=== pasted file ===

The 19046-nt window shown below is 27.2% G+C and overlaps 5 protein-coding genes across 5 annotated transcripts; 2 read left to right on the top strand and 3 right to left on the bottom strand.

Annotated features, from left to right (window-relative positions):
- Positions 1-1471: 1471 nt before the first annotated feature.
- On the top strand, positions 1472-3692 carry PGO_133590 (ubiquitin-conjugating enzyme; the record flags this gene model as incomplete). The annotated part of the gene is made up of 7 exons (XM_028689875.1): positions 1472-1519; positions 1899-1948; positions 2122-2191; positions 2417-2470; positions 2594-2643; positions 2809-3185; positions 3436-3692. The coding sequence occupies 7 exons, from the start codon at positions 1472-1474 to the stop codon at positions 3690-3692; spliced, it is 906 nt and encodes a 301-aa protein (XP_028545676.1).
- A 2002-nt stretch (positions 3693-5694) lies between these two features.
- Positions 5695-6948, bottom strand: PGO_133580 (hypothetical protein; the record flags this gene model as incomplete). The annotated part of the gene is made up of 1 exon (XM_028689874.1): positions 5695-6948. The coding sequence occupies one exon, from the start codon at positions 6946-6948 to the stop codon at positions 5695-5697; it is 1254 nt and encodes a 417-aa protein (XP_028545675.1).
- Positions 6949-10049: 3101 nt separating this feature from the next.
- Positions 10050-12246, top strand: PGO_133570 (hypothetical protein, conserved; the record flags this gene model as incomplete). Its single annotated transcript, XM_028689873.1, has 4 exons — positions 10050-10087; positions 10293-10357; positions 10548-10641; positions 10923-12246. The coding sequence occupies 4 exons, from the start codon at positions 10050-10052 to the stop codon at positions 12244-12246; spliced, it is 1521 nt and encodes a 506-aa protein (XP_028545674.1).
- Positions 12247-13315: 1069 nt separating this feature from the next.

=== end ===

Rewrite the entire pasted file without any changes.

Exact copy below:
The 19046-nt window shown below is 27.2% G+C and overlaps 5 protein-coding genes across 5 annotated transcripts; 2 read left to right on the top strand and 3 right to left on the bottom strand.

Annotated features, from left to right (window-relative positions):
- Positions 1-1471: 1471 nt before the first annotated feature.
- On the top strand, positions 1472-3692 carry PGO_133590 (ubiquitin-conjugating enzyme; the record flags this gene model as incomplete). The annotated part of the gene is made up of 7 exons (XM_028689875.1): positions 1472-1519; positions 1899-1948; positions 2122-2191; positions 2417-2470; positions 2594-2643; positions 2809-3185; positions 3436-3692. The coding sequence occupies 7 exons, from the start codon at positions 1472-1474 to the stop codon at positions 3690-3692; spliced, it is 906 nt and encodes a 301-aa protein (XP_028545676.1).
- A 2002-nt stretch (positions 3693-5694) lies between these two features.
- Positions 5695-6948, bottom strand: PGO_133580 (hypothetical protein; the record flags this gene model as incomplete). The annotated part of the gene is made up of 1 exon (XM_028689874.1): positions 5695-6948. The coding sequence occupies one exon, from the start codon at positions 6946-6948 to the stop codon at positions 5695-5697; it is 1254 nt and encodes a 417-aa protein (XP_028545675.1).
- Positions 6949-10049: 3101 nt separating this feature from the next.
- Positions 10050-12246, top strand: PGO_133570 (hypothetical protein, conserved; the record flags this gene model as incomplete). Its single annotated transcript, XM_028689873.1, has 4 exons — positions 10050-10087; positions 10293-10357; positions 10548-10641; positions 10923-12246. The coding sequence occupies 4 exons, from the start codon at positions 10050-10052 to the stop codon at positions 12244-12246; spliced, it is 1521 nt and encodes a 506-aa protein (XP_028545674.1).
- Positions 12247-13315: 1069 nt separating this feature from the next.